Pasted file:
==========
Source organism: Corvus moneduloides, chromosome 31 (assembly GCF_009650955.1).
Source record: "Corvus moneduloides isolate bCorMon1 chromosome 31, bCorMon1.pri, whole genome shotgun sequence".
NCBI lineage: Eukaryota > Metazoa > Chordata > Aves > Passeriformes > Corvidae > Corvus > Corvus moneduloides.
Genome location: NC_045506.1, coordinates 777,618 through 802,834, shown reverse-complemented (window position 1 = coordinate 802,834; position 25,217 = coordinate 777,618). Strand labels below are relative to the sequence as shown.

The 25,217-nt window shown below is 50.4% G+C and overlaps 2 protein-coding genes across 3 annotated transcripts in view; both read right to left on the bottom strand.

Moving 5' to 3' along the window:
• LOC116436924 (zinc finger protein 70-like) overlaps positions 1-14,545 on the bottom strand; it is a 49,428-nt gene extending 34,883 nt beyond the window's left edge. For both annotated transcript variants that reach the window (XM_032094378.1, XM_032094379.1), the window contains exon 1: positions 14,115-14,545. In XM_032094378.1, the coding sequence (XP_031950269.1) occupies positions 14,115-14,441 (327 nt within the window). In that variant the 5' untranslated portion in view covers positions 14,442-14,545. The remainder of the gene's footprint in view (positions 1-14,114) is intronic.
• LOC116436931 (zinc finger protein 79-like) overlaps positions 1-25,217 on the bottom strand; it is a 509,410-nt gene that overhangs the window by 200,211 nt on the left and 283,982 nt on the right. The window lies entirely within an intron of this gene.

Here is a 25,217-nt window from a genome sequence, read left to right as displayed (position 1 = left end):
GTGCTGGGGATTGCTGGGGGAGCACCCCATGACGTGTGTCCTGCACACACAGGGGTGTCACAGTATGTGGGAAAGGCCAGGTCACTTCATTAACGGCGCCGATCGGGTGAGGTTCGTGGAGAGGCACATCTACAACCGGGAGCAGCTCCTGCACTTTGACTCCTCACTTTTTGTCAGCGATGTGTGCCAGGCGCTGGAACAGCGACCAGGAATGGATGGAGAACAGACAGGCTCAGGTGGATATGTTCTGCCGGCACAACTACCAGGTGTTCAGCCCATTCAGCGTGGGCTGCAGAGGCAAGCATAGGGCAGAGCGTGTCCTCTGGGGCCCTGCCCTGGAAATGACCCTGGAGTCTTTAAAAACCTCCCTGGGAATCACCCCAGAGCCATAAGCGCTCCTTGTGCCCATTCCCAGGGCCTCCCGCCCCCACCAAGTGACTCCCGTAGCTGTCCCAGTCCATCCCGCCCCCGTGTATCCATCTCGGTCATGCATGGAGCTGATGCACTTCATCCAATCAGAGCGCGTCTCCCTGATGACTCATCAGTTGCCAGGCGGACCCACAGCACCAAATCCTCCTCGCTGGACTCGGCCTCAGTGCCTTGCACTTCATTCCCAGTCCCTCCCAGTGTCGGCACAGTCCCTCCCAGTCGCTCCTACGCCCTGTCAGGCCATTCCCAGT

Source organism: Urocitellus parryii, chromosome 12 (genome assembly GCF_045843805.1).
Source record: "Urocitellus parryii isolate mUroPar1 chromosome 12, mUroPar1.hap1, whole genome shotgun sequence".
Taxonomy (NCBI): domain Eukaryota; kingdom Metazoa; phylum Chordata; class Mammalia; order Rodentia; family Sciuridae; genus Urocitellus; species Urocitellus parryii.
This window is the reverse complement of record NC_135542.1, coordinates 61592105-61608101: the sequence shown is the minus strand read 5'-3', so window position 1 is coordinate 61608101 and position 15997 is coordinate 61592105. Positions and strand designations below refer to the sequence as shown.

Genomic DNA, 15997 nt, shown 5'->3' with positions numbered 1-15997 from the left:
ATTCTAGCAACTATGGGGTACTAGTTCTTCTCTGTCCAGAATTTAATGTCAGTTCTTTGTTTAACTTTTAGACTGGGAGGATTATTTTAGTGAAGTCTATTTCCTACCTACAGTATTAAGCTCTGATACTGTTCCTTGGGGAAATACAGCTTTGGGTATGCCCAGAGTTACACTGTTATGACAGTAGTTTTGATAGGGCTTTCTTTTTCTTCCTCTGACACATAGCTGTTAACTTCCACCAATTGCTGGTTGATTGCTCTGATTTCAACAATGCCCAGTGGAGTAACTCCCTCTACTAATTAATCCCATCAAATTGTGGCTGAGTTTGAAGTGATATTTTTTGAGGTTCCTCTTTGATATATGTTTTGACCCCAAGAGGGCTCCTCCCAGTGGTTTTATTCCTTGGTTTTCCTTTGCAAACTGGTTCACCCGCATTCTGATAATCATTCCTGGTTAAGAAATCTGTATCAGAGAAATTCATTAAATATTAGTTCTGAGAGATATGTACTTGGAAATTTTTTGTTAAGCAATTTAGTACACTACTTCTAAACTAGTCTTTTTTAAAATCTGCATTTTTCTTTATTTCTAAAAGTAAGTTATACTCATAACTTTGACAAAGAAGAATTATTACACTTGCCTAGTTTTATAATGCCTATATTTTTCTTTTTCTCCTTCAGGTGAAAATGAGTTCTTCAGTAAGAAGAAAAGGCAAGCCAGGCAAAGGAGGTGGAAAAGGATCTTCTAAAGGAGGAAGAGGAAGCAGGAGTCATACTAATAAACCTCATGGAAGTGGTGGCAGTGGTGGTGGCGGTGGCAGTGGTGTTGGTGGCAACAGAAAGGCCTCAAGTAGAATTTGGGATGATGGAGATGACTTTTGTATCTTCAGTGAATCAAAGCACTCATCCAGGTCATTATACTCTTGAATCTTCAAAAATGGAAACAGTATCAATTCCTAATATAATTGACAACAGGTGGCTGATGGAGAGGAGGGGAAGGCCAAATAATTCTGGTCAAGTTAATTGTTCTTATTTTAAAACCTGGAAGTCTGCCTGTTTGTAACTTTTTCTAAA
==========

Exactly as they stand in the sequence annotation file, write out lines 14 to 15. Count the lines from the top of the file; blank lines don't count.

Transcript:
This window is the reverse complement of record NC_135542.1, coordinates 61592105-61608101: the sequence shown is the minus strand read 5'-3', so window position 1 is coordinate 61608101 and position 15997 is coordinate 61592105. Positions and strand designations below refer to the sequence as shown.

Genomic DNA, 15997 nt, shown 5'->3' with positions numbered 1-15997 from the left: